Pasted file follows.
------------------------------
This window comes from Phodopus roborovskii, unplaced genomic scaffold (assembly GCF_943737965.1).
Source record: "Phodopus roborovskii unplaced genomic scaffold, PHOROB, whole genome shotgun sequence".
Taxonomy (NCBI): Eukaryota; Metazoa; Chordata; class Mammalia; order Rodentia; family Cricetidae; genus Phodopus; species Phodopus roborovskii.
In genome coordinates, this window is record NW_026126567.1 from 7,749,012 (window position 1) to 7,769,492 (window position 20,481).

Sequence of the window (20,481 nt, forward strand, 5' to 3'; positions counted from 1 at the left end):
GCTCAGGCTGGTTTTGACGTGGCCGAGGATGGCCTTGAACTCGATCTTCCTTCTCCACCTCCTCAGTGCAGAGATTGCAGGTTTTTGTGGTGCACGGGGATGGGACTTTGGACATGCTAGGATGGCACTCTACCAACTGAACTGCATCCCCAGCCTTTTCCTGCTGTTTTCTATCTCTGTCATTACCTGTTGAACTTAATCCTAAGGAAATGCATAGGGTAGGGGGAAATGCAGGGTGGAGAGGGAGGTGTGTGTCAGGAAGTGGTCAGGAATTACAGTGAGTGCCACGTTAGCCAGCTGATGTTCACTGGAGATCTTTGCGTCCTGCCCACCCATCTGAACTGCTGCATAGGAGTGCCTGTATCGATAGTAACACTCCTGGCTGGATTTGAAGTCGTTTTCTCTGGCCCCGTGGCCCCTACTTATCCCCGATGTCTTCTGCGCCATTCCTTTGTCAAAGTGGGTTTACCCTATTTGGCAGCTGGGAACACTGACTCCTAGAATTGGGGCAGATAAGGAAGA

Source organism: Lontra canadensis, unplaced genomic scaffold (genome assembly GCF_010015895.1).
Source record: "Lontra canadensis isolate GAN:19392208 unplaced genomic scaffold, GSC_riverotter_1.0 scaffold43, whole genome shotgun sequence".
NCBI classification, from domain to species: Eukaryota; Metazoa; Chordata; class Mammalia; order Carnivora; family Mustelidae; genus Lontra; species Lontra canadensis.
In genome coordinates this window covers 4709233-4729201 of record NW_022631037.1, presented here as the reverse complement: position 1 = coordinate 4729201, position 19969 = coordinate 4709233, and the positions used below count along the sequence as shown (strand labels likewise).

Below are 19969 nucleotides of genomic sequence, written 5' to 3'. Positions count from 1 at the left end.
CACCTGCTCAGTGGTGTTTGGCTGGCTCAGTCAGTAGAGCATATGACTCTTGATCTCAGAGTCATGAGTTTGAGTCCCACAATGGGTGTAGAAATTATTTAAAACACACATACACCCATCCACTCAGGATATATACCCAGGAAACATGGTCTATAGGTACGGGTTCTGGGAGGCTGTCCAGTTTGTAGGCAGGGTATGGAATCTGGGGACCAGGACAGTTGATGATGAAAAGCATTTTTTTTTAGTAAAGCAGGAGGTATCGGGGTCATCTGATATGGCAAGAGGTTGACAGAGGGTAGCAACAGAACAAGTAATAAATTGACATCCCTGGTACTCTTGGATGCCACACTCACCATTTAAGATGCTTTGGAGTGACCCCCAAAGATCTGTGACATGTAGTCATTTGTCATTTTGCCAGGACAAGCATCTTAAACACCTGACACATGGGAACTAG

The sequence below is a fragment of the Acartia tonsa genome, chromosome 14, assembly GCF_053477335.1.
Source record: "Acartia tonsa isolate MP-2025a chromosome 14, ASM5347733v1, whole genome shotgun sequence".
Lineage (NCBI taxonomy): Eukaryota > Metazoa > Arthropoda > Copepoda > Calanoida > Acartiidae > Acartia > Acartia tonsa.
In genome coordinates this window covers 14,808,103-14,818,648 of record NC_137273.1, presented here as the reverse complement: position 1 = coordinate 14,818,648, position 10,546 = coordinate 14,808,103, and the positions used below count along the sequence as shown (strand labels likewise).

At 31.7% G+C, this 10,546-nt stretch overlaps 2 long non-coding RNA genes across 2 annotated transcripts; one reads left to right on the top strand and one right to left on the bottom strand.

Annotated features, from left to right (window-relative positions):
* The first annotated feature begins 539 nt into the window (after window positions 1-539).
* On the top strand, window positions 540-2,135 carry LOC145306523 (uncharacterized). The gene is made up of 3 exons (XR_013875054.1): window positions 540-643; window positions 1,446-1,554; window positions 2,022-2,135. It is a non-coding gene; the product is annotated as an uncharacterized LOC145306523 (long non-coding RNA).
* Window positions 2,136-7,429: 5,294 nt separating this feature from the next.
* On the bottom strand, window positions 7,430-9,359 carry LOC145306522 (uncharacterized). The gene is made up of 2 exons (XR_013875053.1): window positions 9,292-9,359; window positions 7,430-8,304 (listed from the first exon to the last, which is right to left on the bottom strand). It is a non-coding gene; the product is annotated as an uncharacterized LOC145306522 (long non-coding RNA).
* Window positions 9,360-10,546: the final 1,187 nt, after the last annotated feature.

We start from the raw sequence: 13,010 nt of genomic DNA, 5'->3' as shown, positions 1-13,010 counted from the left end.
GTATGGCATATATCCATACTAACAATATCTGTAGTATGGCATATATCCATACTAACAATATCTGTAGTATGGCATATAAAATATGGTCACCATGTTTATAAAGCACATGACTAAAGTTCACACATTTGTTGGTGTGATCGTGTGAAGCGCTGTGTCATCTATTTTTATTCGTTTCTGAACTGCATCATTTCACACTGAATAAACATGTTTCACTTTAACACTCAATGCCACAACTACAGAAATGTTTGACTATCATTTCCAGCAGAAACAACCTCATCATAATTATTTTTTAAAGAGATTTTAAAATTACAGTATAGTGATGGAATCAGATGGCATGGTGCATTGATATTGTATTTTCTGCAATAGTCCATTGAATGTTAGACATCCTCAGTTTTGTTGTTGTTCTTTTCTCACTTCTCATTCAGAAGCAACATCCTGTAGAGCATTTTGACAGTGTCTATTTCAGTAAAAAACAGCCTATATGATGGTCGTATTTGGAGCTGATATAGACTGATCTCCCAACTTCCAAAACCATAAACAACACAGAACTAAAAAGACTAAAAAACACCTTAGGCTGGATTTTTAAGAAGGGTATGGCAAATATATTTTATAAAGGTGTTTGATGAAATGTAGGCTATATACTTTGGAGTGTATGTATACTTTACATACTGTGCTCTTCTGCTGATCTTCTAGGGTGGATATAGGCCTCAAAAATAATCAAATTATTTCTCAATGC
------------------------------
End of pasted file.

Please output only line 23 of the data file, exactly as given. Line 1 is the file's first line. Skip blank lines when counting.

* Window positions 9,360-10,546: the final 1,187 nt, after the last annotated feature.